5. Remove from heat and let cool, without stirring.


6. Refrigerate to cool the sauce – if you want a thicker sauce, refrigerate for at least 2 hours.


You can then serve this over vanilla ice cream (fair trade of course) or creme fraiche.  Or you can use it as a sweet, tangy sauce for tofu, chicken, or duck.  Yum!

 

Other Rhubarb Recipes

 

 

Anyone have any more good recipes for rhubarb?

Car-Free Suburbs Can Happen

Nearly Car-free Suburbs


Imagine: 70% of families in a suburban community don’t own cars, and the percentage keeps going up.  A whopping 57% sold their cars when they moved to the suburbs.  The suburbs! And even better, according to the New York Times, it’s becoming a trend.  It’s even called “smart planning.”  Indeed.  The only two parking lots are on the edge of town, making it easier to walk to the store than walk to the car.


Ok, so most of these communities are in Europe.  But a few are even popping up in the United States.  There is hope…


How Do You Live Sustainably, Build Community, And Make A Living Too?

Seasonal Apples

 

I receive this question a lot.  If you are doing all the things we discuss about here at One Green Generation, chances are you are asked that question, too!  I believe I receive the question most from those of you starting to make some changes in your life, and trying desperately to figure out how to find the time to do more.  So let’s see if I can answer it…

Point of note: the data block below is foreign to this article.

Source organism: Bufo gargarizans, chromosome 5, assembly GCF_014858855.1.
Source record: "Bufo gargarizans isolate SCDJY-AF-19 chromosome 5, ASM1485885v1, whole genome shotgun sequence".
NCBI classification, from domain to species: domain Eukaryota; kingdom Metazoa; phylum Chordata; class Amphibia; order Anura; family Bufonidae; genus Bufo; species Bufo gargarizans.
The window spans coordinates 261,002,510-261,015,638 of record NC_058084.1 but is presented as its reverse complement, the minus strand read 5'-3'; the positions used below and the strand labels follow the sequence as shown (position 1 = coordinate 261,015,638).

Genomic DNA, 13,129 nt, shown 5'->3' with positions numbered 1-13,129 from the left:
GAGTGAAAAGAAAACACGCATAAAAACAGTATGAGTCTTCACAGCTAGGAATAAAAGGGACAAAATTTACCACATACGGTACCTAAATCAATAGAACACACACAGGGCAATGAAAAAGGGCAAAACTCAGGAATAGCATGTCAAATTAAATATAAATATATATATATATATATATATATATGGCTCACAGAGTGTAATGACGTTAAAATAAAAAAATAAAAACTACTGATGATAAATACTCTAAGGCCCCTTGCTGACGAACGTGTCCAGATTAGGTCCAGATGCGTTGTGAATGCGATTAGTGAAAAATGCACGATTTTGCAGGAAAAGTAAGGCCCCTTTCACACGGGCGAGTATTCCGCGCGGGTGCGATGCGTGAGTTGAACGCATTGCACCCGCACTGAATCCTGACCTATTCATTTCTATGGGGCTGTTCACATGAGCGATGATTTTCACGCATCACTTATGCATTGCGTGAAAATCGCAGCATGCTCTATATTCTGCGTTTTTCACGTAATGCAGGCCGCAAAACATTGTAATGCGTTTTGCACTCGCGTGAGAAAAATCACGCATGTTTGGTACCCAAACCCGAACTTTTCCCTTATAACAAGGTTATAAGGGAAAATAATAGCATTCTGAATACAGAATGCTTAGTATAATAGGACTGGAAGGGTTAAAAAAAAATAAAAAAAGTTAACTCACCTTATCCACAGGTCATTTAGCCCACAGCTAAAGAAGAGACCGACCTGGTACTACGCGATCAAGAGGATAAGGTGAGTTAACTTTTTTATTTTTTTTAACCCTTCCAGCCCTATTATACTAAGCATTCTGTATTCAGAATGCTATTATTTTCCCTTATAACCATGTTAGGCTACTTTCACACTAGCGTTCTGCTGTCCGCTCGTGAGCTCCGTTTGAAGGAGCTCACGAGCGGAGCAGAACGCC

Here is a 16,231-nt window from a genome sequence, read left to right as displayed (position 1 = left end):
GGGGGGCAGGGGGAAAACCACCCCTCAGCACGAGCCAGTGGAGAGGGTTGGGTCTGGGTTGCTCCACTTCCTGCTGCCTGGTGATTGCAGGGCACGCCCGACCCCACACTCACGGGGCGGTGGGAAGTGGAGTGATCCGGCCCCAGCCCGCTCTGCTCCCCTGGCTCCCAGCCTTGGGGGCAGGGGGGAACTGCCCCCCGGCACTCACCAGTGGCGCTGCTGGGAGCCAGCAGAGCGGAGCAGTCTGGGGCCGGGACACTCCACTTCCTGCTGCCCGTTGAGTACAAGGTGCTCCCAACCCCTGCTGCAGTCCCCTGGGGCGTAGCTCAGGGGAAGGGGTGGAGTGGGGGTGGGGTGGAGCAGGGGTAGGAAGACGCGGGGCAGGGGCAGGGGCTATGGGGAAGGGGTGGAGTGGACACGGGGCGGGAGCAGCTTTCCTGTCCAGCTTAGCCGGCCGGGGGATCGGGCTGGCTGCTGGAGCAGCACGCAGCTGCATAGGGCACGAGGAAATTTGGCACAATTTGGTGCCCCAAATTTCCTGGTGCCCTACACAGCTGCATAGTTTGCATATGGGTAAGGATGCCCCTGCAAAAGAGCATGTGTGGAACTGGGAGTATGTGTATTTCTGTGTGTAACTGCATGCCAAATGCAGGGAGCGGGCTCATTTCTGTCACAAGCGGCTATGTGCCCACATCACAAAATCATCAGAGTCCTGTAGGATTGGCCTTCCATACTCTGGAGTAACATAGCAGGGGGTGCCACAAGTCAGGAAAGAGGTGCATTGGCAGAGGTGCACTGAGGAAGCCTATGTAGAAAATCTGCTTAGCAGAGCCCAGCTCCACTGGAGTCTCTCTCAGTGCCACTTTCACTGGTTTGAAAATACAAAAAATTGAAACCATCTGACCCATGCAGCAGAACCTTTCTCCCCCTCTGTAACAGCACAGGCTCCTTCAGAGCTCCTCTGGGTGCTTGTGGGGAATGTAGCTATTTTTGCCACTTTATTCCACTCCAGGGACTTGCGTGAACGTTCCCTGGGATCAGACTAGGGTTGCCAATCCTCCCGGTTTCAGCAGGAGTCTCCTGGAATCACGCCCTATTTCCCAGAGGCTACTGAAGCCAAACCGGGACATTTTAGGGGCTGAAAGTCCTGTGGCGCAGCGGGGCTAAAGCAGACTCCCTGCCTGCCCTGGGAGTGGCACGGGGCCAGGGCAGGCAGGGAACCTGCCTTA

We’ve discussed finding that balance between work, home, and community.  It’s not always easy, and I am often making adjustments.  Here at One Green Generation you may notice I’m writing daily for weeks at a time, and suddenly I drop off because I just don’t have the time to sit and write (how sad that makes me!).  Truthfully, I’m overwhelmed with all I have to do sometimes. Nobody has the ability to do everything they want to do – there just isn’t enough time in the day.  But here’s how I do my best, and the best is all we can hope for!

 

The Rule of Three

 

My husband has a “Rule of Three” he swears by.  It usually works pretty well.  The basic idea is that you can only really handle doing 3 big top priorities at once.  So, for instance, right now I am doing: 1.  Re-Vision Labs Work, 2.  Strategic planning for community development consulting, and 3.  Writing at One Green Generation.  Problem is, really there are more than three right now:  4.  Gardening (at the p-patch and the family allotment), 5.  helping a friend redo her business website, and 6.  Sustainable Capitol Hill.  Let alone family time, which is always a priority.